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View Poll Results: Should you be able to pick exactly which partner sites your ad will appear on?
Yes 40 95.24%
No 2 4.76%
Voters: 42. You may not vote on this poll

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Old 06-10-2004   #1
Kimotherapy
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Exclamation Protest PPC Engine Content Partner Distribution

Hi all,

If we all make enough noise, Espotting, Overture and Google will sit up and listen.

With Overture and Google and Espotting's content match partners, I have found that there are many sources where I am getting clicks from which are very unlikely to convert. I believe that I'm not alone here and that there are many of us who are paying for clicks which will never convert.

The only PPC engine that offers 'source exclusion' functionality is Mirago, whereby a list of partners is readily available and choice as to who you want traffic from is offered.

I believe that if all the major PPC engines offer this functionality, then it would certainly be a step in the right direction to unlocking the true conversion and ROI potential in 'content-match' type products. It would be beneficial to all.

Please support the protest for this function by posting a reply with a 'hallelujah'.

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Old 06-10-2004   #2
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'hallelujah'
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Old 06-10-2004   #3
sem4u
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I would be handy to switch off certain affiliates.
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Old 06-10-2004   #4
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hallelujah
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Old 06-10-2004   #5
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I added a poll to the top of this thread -- so no need to say hallelujah. You can just cast your votes. Those who've already posted should add their votes to the poll. And certainly expand the thread with more comments about the issues. I think what Mirago has done is great -- it would be nice to see the others give advertisers this degree of control.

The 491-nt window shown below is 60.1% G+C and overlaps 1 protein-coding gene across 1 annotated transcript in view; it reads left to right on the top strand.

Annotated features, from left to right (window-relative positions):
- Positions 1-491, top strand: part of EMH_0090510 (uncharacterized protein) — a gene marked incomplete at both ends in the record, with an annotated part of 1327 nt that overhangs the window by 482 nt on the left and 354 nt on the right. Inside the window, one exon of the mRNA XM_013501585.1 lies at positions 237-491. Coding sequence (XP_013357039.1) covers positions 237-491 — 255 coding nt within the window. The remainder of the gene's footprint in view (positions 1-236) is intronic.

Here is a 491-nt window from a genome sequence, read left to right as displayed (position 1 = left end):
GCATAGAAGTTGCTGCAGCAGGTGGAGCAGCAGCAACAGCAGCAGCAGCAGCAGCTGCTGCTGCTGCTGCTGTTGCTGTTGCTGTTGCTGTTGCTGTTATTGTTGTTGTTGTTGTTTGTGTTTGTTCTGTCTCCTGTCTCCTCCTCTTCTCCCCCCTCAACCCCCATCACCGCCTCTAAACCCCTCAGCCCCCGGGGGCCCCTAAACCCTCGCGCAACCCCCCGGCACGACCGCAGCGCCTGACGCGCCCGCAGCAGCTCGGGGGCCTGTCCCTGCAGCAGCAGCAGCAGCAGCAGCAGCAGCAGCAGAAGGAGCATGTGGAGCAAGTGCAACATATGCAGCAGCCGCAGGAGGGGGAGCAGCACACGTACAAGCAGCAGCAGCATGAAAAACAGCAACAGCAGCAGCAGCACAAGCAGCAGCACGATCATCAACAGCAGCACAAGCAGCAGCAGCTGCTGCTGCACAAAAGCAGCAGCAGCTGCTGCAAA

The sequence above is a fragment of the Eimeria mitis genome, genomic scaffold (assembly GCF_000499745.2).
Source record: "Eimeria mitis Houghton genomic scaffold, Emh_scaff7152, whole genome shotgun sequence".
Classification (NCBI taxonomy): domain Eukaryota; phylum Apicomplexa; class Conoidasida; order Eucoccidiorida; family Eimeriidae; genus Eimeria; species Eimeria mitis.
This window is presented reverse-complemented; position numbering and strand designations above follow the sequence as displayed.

Kimotherapy mentioned concerns over content/contextual ads not converting well. Remember that both Overture and Google let you opt out of these programs.

In terms of search-targeted listings, Google will let you choose to run only on Google sites or across its entire network. Overture still doesn't provide that limitation, to my knowledge.

Neither company will let you pick and choose specific sites if you are involved with their network.
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Old 06-10-2004   #6
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This would be a great feature. For example if I am a technology company running a Google AdWords campaign, then I don't necessarily want my ads to run at AOL or Netscape which typically attracts people that aren't as technical as those who would be using Google or Teoma.

I already opt out of the contextual advertising unless a client simply wants lots of exposure in other place beyond search engines.
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Old 06-10-2004   #7
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I would like a feature to stop the ads showing on sites i think are converting badly or look to be a bit suspect - The majority seem ok for us.
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Old 06-10-2004   #8
Alavina
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Post What Is Exactly?

Well, what does exactly mean? Definitely some control about the context... but do we need complete control? I'm just thinking of billboard advertising, you don't have total control there .
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Old 06-10-2004   #9
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Cool

I suppose the 'degree of control' is pretty much down to what the PPC engines can accommodate without the time and cost of R&D for such functionality spiralling out of control. I'm sure they want to help advertisers improve their conversion rates and ROI but obviously not to the extent where it becomes a nightmare for them.

I suppose that a good compromise would be to categorise the content sites somehow and offer the choice of which ones advertisers can have their listings shown in, therefore offering 'some control', as opposed to just being able to use the content partners, or not.